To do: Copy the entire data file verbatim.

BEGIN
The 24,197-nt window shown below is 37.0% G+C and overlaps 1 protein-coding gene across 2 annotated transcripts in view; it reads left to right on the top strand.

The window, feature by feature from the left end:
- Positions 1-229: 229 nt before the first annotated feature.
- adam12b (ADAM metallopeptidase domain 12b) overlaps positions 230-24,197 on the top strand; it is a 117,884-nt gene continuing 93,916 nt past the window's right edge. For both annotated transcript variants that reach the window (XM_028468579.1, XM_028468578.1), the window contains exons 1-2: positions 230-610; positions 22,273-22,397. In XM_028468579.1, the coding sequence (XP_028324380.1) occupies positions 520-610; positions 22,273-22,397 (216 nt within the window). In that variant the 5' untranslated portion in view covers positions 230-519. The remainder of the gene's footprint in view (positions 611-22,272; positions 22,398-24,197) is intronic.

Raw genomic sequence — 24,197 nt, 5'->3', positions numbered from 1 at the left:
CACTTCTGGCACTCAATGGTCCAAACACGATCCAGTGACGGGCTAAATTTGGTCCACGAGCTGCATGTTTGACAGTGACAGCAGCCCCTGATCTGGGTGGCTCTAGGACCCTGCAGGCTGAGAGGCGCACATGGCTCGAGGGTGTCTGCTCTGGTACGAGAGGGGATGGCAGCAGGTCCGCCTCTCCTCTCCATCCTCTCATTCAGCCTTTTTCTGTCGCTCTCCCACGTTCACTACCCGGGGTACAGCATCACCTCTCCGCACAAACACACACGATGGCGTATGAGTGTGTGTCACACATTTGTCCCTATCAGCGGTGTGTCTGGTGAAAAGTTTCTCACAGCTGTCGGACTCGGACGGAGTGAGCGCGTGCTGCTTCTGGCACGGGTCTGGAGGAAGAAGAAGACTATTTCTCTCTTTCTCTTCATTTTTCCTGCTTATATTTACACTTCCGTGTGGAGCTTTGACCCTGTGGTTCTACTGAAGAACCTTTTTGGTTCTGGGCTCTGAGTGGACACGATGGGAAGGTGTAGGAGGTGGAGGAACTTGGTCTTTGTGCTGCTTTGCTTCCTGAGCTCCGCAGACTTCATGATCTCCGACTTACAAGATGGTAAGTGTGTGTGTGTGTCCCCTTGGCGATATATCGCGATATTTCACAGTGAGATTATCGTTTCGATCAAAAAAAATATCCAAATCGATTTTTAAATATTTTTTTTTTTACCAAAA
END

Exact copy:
The 24,197-nt window shown below is 37.0% G+C and overlaps 1 protein-coding gene across 2 annotated transcripts in view; it reads left to right on the top strand.

The window, feature by feature from the left end:
- Positions 1-229: 229 nt before the first annotated feature.
- adam12b (ADAM metallopeptidase domain 12b) overlaps positions 230-24,197 on the top strand; it is a 117,884-nt gene continuing 93,916 nt past the window's right edge. For both annotated transcript variants that reach the window (XM_028468579.1, XM_028468578.1), the window contains exons 1-2: positions 230-610; positions 22,273-22,397. In XM_028468579.1, the coding sequence (XP_028324380.1) occupies positions 520-610; positions 22,273-22,397 (216 nt within the window). In that variant the 5' untranslated portion in view covers positions 230-519. The remainder of the gene's footprint in view (positions 611-22,272; positions 22,398-24,197) is intronic.

Raw genomic sequence — 24,197 nt, 5'->3', positions numbered from 1 at the left:
CACTTCTGGCACTCAATGGTCCAAACACGATCCAGTGACGGGCTAAATTTGGTCCACGAGCTGCATGTTTGACAGTGACAGCAGCCCCTGATCTGGGTGGCTCTAGGACCCTGCAGGCTGAGAGGCGCACATGGCTCGAGGGTGTCTGCTCTGGTACGAGAGGGGATGGCAGCAGGTCCGCCTCTCCTCTCCATCCTCTCATTCAGCCTTTTTCTGTCGCTCTCCCACGTTCACTACCCGGGGTACAGCATCACCTCTCCGCACAAACACACACGATGGCGTATGAGTGTGTGTCACACATTTGTCCCTATCAGCGGTGTGTCTGGTGAAAAGTTTCTCACAGCTGTCGGACTCGGACGGAGTGAGCGCGTGCTGCTTCTGGCACGGGTCTGGAGGAAGAAGAAGACTATTTCTCTCTTTCTCTTCATTTTTCCTGCTTATATTTACACTTCCGTGTGGAGCTTTGACCCTGTGGTTCTACTGAAGAACCTTTTTGGTTCTGGGCTCTGAGTGGACACGATGGGAAGGTGTAGGAGGTGGAGGAACTTGGTCTTTGTGCTGCTTTGCTTCCTGAGCTCCGCAGACTTCATGATCTCCGACTTACAAGATGGTAAGTGTGTGTGTGTGTCCCCTTGGCGATATATCGCGATATTTCACAGTGAGATTATCGTTTCGATCAAAAAAAATATCCAAATCGATTTTTAAATATTTTTTTTTTTACCAAAA